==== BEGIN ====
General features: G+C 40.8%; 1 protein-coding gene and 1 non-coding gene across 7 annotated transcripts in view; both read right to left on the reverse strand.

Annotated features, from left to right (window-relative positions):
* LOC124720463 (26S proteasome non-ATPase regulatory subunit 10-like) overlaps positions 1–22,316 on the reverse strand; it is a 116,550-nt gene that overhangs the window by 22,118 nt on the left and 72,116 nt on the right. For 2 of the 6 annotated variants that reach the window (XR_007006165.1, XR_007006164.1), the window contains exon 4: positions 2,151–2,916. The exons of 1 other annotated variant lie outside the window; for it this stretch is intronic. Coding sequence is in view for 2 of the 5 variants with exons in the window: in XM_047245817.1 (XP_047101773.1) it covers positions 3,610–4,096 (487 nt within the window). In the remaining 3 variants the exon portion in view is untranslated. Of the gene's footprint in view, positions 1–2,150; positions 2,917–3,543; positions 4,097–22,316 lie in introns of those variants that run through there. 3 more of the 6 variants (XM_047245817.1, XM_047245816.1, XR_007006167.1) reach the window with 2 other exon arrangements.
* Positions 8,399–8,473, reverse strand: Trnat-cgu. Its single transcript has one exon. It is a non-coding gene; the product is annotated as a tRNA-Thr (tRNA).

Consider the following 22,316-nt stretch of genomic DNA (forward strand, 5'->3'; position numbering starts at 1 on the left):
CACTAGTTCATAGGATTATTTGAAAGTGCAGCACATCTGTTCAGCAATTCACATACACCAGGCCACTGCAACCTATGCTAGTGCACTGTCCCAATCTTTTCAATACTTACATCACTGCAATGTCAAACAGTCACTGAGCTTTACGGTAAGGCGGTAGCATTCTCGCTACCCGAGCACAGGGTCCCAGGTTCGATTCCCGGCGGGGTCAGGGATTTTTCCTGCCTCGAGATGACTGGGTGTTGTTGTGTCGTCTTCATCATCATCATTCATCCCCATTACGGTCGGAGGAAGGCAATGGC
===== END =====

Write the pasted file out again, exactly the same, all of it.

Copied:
General features: G+C 40.8%; 1 protein-coding gene and 1 non-coding gene across 7 annotated transcripts in view; both read right to left on the reverse strand.

Annotated features, from left to right (window-relative positions):
* LOC124720463 (26S proteasome non-ATPase regulatory subunit 10-like) overlaps positions 1–22,316 on the reverse strand; it is a 116,550-nt gene that overhangs the window by 22,118 nt on the left and 72,116 nt on the right. For 2 of the 6 annotated variants that reach the window (XR_007006165.1, XR_007006164.1), the window contains exon 4: positions 2,151–2,916. The exons of 1 other annotated variant lie outside the window; for it this stretch is intronic. Coding sequence is in view for 2 of the 5 variants with exons in the window: in XM_047245817.1 (XP_047101773.1) it covers positions 3,610–4,096 (487 nt within the window). In the remaining 3 variants the exon portion in view is untranslated. Of the gene's footprint in view, positions 1–2,150; positions 2,917–3,543; positions 4,097–22,316 lie in introns of those variants that run through there. 3 more of the 6 variants (XM_047245817.1, XM_047245816.1, XR_007006167.1) reach the window with 2 other exon arrangements.
* Positions 8,399–8,473, reverse strand: Trnat-cgu. Its single transcript has one exon. It is a non-coding gene; the product is annotated as a tRNA-Thr (tRNA).

Consider the following 22,316-nt stretch of genomic DNA (forward strand, 5'->3'; position numbering starts at 1 on the left):
CACTAGTTCATAGGATTATTTGAAAGTGCAGCACATCTGTTCAGCAATTCACATACACCAGGCCACTGCAACCTATGCTAGTGCACTGTCCCAATCTTTTCAATACTTACATCACTGCAATGTCAAACAGTCACTGAGCTTTACGGTAAGGCGGTAGCATTCTCGCTACCCGAGCACAGGGTCCCAGGTTCGATTCCCGGCGGGGTCAGGGATTTTTCCTGCCTCGAGATGACTGGGTGTTGTTGTGTCGTCTTCATCATCATCATTCATCCCCATTACGGTCGGAGGAAGGCAATGGC